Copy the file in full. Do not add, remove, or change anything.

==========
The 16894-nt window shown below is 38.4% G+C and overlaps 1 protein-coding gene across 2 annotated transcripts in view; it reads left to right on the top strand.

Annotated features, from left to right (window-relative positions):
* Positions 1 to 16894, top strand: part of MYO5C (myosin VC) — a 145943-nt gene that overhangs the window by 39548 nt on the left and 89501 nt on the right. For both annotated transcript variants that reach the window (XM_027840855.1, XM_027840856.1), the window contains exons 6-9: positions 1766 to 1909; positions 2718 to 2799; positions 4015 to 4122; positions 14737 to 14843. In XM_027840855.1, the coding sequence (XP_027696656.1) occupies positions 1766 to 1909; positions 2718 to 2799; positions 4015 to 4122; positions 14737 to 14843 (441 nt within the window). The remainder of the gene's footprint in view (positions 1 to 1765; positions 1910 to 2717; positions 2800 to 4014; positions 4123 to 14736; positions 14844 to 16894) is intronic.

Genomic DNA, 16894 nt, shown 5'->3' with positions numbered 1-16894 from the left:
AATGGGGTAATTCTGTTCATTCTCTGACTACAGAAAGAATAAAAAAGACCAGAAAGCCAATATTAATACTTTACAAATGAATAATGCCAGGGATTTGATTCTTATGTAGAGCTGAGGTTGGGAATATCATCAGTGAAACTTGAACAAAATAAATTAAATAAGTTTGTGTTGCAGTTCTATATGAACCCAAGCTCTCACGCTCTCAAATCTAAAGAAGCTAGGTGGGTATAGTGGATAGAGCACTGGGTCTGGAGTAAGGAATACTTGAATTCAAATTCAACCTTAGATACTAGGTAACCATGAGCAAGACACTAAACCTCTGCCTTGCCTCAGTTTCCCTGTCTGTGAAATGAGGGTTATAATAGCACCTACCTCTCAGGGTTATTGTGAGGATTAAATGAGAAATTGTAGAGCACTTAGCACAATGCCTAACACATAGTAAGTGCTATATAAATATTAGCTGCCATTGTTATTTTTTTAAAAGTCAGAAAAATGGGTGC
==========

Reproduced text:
The 16894-nt window shown below is 38.4% G+C and overlaps 1 protein-coding gene across 2 annotated transcripts in view; it reads left to right on the top strand.

Annotated features, from left to right (window-relative positions):
* Positions 1 to 16894, top strand: part of MYO5C (myosin VC) — a 145943-nt gene that overhangs the window by 39548 nt on the left and 89501 nt on the right. For both annotated transcript variants that reach the window (XM_027840855.1, XM_027840856.1), the window contains exons 6-9: positions 1766 to 1909; positions 2718 to 2799; positions 4015 to 4122; positions 14737 to 14843. In XM_027840855.1, the coding sequence (XP_027696656.1) occupies positions 1766 to 1909; positions 2718 to 2799; positions 4015 to 4122; positions 14737 to 14843 (441 nt within the window). The remainder of the gene's footprint in view (positions 1 to 1765; positions 1910 to 2717; positions 2800 to 4014; positions 4123 to 14736; positions 14844 to 16894) is intronic.

Genomic DNA, 16894 nt, shown 5'->3' with positions numbered 1-16894 from the left:
AATGGGGTAATTCTGTTCATTCTCTGACTACAGAAAGAATAAAAAAGACCAGAAAGCCAATATTAATACTTTACAAATGAATAATGCCAGGGATTTGATTCTTATGTAGAGCTGAGGTTGGGAATATCATCAGTGAAACTTGAACAAAATAAATTAAATAAGTTTGTGTTGCAGTTCTATATGAACCCAAGCTCTCACGCTCTCAAATCTAAAGAAGCTAGGTGGGTATAGTGGATAGAGCACTGGGTCTGGAGTAAGGAATACTTGAATTCAAATTCAACCTTAGATACTAGGTAACCATGAGCAAGACACTAAACCTCTGCCTTGCCTCAGTTTCCCTGTCTGTGAAATGAGGGTTATAATAGCACCTACCTCTCAGGGTTATTGTGAGGATTAAATGAGAAATTGTAGAGCACTTAGCACAATGCCTAACACATAGTAAGTGCTATATAAATATTAGCTGCCATTGTTATTTTTTTAAAAGTCAGAAAAATGGGTGC